by darksouls1 on Pixabay

And I run.

Today I felt like I barely had 5 laps in me, but felt encouraged by my spiritual guides to go for 7. After 5 laps, I started sweating through both terror and rage. I asked for help and received advice to take processing these fierce emotions with gentleness. I’ve driven this life and body around with ferocity for decades. And yeah, it hurt, the running, the way giving up the ghost usually does until you actually do the thing. Ego struggles at the end of every road until we slump down and call it.

I called it purring around the glassy lakes that reflect the cirrus clouds and ogling trees. I called it, sweat pouring off me, running slower than some, faster than some. Am I athletic? Strong? Old? Young? What I am is in it.

And that was the goal.

Sometimes I grow convinced of my own weakness. Then my guides send me out to run to remember who I am and my own strength. I feel wholly returned to myself only after running with both the terror and rage and then deciding to trust myself through them and in them down to the me that lies beneath.

Nervous energy still darts around like a thief’s eyes. But my body glows because somewhere I know that I got this. I know it within my power-in-the-world third chakra. In my feet and toes. In this crazy elaborate exquisite silence of my being rooted at the kitchen table.

So much tension still floats around, but somehow I know I will make it. We will make it through together.

Do other people feel so many things all the blasted time? It doesn’t matter, as I must deal with the fact that I do. With gentleness, I intend to create lap space for all my little children to climb up and receive cuddles. I hiss at my fear and refuse to be afraid of it. I face you, gentle one. We do this together.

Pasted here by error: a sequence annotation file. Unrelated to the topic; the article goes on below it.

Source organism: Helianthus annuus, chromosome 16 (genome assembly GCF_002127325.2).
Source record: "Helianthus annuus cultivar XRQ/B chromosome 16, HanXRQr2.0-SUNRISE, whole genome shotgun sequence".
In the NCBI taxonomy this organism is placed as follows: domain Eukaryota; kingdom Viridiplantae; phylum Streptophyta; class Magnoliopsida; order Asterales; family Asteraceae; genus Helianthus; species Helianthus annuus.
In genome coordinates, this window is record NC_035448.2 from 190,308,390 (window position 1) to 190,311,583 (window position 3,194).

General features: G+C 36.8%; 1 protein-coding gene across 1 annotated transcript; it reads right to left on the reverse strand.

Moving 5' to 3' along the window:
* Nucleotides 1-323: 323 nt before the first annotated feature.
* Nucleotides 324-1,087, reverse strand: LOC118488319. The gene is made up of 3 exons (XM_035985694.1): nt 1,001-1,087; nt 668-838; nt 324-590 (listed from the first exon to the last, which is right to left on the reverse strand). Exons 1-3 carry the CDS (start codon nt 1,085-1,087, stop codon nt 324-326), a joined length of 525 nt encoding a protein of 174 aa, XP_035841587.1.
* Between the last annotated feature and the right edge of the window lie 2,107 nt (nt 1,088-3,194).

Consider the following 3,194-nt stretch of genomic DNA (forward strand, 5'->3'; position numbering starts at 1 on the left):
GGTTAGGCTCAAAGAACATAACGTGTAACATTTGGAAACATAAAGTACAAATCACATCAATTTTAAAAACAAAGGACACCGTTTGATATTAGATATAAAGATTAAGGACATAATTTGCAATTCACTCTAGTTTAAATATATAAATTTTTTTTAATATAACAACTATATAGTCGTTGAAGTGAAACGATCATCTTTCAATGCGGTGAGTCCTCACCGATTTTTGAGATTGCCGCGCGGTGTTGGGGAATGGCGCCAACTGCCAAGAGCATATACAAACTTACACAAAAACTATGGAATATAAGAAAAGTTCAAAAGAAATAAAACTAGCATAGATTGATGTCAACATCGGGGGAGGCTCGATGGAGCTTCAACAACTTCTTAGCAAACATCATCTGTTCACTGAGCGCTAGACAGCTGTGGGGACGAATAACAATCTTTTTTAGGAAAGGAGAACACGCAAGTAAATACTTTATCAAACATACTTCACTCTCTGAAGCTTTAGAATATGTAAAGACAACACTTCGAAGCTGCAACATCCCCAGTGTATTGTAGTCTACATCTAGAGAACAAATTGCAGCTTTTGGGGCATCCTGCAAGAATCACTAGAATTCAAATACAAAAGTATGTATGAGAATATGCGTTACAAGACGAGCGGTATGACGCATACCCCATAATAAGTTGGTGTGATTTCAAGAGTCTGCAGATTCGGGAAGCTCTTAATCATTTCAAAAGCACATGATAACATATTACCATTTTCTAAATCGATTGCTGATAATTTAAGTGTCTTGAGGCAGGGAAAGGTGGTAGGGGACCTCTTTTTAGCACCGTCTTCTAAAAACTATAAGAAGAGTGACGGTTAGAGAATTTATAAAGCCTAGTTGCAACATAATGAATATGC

Senior Airman Mabel Aguirre soothes Ajamal Hazrat, a 1-year-old patient at the Craig Joint Theater Hospital Jan. 10, 2011, at Bagram Airfield, Afghanistan. The majority of the Hazrat family were badly injured after the propane tank used to heat their home exploded. Airman Aguirre is a 455th Expeditionary Medical Operations Squadron medical technician. (U.S. Air Force photo/Senior Airman Shelia deVera)

I moan. I can barely tolerate my own kindness to myself. I feel so humiliated always, always like I’m wearing my underwear on the outside of my skin and nothing more. When I name it, it’s not that bad. What, like swimwear?

I think all our shame is like that, based on a sand castle moat that cannot hold back real water except in our imaginations. I open my canvas coat and flash the world, holding nothing back. And then I slink away and cower with the horror of my humiliation.

And then I laugh. It’s not so much really, just a little noisy, angst-ridden, fit 50-ish woman not sure what to make of the discrepancy between hot tigress and varicose veins. Who doesn’t know if I am all that or nothing or both. Who can’t decide except to take it one day at a time. Who has to go running, and then writing, to stand a chance inside her own mind, heart, body, and life.

I surrender. Open not my coat this time, but my arms. Let the children within me run in. Only in their innocence am I naked and unafraid. And this I trust, damn it, because it’s the right thing to do. Because why not? Because joy and sunshine endure, as do we, even through those dark nights of the soul when they have no effect when each drop of light is like a puncture wound rinsing off our salted bodies. I can take it all or nothing. And nothing isn’t ever the choice here on Earth. Nothing waits beyond and inside of each decision, but not outside it. If we want oblivion, we must accept this stinging present nettle moment as our last, our best, our one, this one.